the barest bones of the experience

The barest bones of the experience is often too hefty a skeleton for paper and pen. Traveling solo puts the full weight of it all onto your shoulders, and there is nothing you can do about all the little details that lay hidden inside you now, un-relatable and fully your own .

I came to New York in summer carrying the roots of a trip to Odessa in my suitcase. Kyiv had been four weeks that were months in the sum of the intensity of relationships, revelations and experiences. Volunteering at a summer camp for Jewish girls from Ukraine held something expansive and powerful in its parts, a weaning of the strengths and flaws inside us. Camp was difficult, in that it defied and defined nature in small increments of sweaty seconds, where Americans and Ukrainians and Israelis relearned the language of love and of connection, without the words we have held necessary all our lives.

Half the girls were from Odessa, and most of those girls lived in what is known as an Internaht during the year- a delicate mix of boarding school, orphanage and dormitory, depending on how you chose to look at it. The dawning of August found me stubbornly refusing to face the farewell, an uncharasteric anxiety plaguing the nights of the last week, as the hours ruthlessly dwindled. I made a pact then, to return, to return soon and with American chocolates and all the good parts of me that I could muster.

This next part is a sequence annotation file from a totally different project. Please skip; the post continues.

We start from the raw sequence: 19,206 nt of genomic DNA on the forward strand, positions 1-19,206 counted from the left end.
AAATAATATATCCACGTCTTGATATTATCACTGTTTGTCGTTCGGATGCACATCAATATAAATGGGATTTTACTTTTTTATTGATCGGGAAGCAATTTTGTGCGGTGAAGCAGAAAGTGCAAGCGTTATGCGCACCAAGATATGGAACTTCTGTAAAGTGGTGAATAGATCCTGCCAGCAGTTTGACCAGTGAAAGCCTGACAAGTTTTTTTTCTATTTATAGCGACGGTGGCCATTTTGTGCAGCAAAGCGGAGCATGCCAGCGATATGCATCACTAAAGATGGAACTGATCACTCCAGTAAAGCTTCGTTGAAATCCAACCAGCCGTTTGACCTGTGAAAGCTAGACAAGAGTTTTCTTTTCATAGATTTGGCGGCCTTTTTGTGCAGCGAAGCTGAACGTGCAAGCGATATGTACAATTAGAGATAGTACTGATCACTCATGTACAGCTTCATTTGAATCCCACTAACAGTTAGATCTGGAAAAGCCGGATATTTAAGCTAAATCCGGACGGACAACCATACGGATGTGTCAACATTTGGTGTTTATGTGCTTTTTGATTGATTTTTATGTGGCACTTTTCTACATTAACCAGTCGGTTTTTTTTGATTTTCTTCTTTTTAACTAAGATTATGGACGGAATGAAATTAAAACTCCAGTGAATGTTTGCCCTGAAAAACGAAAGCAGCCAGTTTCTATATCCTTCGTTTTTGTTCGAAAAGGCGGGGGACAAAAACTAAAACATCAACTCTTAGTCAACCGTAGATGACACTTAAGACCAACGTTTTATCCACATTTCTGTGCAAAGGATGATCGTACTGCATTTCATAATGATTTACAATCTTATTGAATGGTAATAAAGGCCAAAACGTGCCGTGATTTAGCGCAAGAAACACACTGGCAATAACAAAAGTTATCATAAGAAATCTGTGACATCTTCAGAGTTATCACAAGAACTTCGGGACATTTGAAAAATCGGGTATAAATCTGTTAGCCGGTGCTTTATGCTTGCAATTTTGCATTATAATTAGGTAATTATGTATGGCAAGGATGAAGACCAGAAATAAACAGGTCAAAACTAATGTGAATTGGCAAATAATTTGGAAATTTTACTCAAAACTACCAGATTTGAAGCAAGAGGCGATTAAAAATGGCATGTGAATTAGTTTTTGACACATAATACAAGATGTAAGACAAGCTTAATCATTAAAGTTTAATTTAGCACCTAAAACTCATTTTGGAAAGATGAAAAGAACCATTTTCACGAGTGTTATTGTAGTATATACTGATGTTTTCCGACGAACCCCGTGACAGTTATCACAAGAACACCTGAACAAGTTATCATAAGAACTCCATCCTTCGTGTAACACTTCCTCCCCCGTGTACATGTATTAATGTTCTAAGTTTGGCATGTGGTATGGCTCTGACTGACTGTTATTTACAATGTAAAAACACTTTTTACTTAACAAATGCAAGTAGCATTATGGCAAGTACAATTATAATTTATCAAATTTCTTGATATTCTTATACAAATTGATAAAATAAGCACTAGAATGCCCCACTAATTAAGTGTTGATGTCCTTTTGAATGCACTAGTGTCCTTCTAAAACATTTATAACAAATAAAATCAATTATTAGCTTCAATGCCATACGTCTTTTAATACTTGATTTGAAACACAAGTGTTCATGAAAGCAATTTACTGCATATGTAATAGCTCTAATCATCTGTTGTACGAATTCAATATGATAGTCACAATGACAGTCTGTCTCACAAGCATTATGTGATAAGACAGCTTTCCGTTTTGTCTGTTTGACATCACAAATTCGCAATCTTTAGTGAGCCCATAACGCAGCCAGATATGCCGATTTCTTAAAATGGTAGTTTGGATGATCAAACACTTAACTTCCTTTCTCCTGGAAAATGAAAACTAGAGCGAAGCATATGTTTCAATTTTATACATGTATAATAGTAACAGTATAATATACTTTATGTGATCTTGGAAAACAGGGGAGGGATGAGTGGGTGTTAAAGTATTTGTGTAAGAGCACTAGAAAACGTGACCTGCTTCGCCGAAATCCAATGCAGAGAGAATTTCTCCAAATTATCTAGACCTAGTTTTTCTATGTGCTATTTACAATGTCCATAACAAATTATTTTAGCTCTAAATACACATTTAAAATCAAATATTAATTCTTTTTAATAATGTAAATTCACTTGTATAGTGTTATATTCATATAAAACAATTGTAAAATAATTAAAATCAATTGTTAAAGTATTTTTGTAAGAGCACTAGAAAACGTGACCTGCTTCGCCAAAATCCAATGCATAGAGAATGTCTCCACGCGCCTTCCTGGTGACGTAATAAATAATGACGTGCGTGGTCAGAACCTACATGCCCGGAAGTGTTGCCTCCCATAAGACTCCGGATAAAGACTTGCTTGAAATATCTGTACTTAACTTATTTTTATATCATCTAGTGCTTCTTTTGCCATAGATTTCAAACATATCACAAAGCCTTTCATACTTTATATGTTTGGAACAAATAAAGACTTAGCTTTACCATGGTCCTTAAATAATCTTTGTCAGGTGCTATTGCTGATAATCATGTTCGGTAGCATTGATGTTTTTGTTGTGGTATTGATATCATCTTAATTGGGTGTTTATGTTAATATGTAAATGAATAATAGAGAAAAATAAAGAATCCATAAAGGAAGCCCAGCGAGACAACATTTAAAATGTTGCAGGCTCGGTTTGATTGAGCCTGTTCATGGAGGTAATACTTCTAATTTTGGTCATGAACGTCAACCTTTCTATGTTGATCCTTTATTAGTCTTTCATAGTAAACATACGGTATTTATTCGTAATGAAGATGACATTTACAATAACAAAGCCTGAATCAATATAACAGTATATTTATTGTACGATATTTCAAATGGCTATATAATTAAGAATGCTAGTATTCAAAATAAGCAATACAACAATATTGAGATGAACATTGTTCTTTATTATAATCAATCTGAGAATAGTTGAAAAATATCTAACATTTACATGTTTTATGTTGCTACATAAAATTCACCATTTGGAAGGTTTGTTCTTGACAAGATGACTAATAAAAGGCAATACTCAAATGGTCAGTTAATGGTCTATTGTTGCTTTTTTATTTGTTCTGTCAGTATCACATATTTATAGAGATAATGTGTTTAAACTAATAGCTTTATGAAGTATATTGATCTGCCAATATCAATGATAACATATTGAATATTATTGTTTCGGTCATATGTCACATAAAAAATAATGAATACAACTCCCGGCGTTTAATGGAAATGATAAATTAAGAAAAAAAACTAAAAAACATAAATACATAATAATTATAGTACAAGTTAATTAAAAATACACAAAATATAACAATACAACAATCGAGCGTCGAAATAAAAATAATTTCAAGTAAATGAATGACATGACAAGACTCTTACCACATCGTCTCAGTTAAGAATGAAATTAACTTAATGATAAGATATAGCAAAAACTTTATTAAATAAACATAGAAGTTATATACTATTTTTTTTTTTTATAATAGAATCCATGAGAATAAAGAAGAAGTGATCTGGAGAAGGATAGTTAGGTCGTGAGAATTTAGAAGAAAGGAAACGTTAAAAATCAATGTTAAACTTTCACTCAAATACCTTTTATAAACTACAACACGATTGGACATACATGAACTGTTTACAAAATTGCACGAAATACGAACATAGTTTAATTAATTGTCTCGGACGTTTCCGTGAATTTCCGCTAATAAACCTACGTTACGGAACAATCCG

So, I came, and against almost everyone’s advice I came alone, because it was hard to sync schedules and budgets and preferences with my friends. It was one of the rightest decisions I ever made, and one of the coolest and most unique experiences I ever had, but I also hate glossing over the bones of reality, and so I’d also like to clarify that it was really, really hard, and ate up half my heart. I had to be everything- funny and warm and patient and wise and witty and generous- and I had to be all that all of the time, and all on my own, and it never came to feel like I was fully enough.